4. This is so true! Just about any profession benefits from creativity. I’m an auditor in my day job, and I do a lot of data analysis. Taking raw data and turning into useful, relevant information doesn’t require the same kind of creativity that designing jewelry does, but it requires creativity nonetheless. Same goes for my job as a reference librarian. When someone comes up to the desk looking for a specific book, but they can’t remember the title OR the author’s name, it takes one *heck* of a lot of creative thinking to track down the book they’re looking for. (Yes, people actually do that, and I’m proud to say I’ve accomplished that feat on more than one occasion!)

    1. hey stephanie! i totally believe you on the librarian thing – and i know that feat takes creativity. in my previous life, i was a manager at a big box bookstore. often, my clues were “it had a greenish cover and it was on the front table.” and ya know? 9 times out of ten, i could come up with the answer.

      they’d just keep talking and i would put puzzle pieces together and combine them with other data stored in my brain. it was quite creative 😉

  5. Absolutely! Scientific discoveries, mathematical advances, leaps in astronomical discovery, brilliant architecture & yes, even working in a bookstore (I was, until not too long ago, a supervisor in a big box bookstore & have worked at a smaller, independent comic/book store) all require creativity in order to be effective. Thanks for the great insights.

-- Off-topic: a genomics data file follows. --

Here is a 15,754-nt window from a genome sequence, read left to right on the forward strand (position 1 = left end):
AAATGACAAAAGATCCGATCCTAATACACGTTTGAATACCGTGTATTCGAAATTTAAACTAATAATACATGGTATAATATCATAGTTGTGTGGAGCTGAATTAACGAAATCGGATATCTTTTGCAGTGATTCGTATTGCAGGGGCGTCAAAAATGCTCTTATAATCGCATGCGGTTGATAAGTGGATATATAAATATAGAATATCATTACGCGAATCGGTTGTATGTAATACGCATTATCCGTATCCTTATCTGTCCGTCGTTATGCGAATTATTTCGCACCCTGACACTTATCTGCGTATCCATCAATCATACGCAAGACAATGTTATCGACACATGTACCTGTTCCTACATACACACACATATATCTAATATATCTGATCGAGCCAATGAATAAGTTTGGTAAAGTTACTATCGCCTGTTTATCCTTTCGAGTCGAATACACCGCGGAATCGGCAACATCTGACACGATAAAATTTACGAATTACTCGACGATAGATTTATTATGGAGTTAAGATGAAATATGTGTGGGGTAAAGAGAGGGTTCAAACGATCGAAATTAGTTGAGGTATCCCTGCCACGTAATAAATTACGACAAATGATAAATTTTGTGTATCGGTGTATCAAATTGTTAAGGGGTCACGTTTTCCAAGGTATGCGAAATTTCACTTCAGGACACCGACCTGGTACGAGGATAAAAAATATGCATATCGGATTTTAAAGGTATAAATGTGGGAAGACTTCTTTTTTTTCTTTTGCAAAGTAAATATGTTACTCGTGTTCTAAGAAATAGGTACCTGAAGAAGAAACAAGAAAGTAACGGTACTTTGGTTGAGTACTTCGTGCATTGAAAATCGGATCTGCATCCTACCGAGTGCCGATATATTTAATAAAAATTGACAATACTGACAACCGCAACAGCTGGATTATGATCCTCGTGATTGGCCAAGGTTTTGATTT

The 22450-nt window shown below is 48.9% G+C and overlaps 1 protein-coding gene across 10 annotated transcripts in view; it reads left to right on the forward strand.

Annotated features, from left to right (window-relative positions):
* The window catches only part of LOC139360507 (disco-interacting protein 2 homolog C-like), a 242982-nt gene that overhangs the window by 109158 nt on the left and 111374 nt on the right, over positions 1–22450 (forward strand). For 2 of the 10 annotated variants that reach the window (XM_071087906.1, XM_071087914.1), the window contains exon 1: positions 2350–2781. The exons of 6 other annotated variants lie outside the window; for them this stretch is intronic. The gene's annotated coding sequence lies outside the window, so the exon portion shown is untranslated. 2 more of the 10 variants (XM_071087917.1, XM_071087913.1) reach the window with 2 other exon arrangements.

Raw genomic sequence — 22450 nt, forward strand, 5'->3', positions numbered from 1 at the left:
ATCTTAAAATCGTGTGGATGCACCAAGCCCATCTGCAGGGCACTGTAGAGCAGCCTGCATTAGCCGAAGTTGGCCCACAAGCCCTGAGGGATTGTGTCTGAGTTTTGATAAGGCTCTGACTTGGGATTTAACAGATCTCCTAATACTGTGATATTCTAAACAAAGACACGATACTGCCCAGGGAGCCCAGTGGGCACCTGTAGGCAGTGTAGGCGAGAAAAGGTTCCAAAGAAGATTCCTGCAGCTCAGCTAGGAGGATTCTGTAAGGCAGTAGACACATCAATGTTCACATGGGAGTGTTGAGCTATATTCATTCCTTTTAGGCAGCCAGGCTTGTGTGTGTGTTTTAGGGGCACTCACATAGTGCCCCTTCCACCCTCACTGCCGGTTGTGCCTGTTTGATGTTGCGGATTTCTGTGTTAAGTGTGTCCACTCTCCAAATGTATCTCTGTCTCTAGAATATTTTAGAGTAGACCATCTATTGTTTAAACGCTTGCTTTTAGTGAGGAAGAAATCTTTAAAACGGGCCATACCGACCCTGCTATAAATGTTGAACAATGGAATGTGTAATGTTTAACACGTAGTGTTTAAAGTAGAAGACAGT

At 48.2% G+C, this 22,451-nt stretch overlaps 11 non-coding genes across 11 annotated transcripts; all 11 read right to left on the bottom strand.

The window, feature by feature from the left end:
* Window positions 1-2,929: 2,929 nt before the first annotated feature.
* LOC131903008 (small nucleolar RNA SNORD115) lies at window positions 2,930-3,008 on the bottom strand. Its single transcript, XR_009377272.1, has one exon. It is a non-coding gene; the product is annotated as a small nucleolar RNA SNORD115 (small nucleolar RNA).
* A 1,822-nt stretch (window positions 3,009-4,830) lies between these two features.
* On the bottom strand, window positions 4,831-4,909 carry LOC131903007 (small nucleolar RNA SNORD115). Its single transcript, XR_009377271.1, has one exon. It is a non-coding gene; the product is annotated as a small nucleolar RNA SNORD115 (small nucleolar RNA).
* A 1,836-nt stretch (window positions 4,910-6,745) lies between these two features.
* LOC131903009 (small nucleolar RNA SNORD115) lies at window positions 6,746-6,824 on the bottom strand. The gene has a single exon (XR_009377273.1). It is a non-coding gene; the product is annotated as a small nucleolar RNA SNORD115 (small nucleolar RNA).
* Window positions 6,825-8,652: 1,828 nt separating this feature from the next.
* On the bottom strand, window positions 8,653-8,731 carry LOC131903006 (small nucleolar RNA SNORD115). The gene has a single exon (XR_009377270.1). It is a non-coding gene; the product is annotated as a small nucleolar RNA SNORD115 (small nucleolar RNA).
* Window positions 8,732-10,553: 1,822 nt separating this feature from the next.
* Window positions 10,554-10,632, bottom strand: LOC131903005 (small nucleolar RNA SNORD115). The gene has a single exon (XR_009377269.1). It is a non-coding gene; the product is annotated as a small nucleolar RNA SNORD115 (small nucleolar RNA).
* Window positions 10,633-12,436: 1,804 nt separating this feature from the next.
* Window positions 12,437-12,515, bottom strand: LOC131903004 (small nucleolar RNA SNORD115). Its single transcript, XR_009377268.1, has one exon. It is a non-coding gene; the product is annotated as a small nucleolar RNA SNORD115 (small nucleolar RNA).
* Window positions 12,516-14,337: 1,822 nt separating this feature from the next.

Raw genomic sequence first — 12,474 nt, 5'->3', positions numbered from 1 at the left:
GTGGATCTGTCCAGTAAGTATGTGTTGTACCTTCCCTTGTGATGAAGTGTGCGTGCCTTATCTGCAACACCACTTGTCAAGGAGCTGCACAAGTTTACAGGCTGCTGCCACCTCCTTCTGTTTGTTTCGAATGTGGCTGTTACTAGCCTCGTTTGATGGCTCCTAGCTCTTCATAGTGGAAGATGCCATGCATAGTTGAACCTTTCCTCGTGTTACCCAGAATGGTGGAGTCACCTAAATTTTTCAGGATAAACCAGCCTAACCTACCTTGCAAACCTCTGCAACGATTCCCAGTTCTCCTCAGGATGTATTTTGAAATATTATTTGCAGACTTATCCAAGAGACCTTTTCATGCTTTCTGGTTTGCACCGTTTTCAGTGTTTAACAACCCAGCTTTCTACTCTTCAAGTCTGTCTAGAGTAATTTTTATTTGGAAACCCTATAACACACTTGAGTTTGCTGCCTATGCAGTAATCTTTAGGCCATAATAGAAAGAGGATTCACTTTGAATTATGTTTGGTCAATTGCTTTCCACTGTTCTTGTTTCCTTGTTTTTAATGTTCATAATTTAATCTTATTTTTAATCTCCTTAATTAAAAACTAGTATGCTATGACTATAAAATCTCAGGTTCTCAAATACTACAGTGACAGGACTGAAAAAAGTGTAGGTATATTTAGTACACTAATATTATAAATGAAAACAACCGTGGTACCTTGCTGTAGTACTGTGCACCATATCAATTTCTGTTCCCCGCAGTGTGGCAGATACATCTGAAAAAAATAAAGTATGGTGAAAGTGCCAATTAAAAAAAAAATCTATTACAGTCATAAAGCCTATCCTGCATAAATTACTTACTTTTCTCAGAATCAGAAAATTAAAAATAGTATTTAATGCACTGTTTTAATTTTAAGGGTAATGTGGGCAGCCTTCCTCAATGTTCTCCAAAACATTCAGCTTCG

6. Very insightful post. I wish I had to foresight to combine creativity and career. I lost my own childhood creativity for a long time. I only found it later when I had my daughter and saw through her what I had been missing.

  7. Great engineering is an intensely creative effort. It’s also usually a team effort, and there’s a lot of not-very-accessible math and physics driving it.

    So the creative effort in engineering can be hard to relate to.

  8. What is creativity? In a nutshell, abstractive problem-solving. There are many different approaches problem solving, but it all boils down to the approach you’re most inclined to take.

  9. I really appreciate this post, Holly! I have a physicist/electrical engineering boyfriend and he is such a creative, free thinker. Scientists are some of the most creative people we have.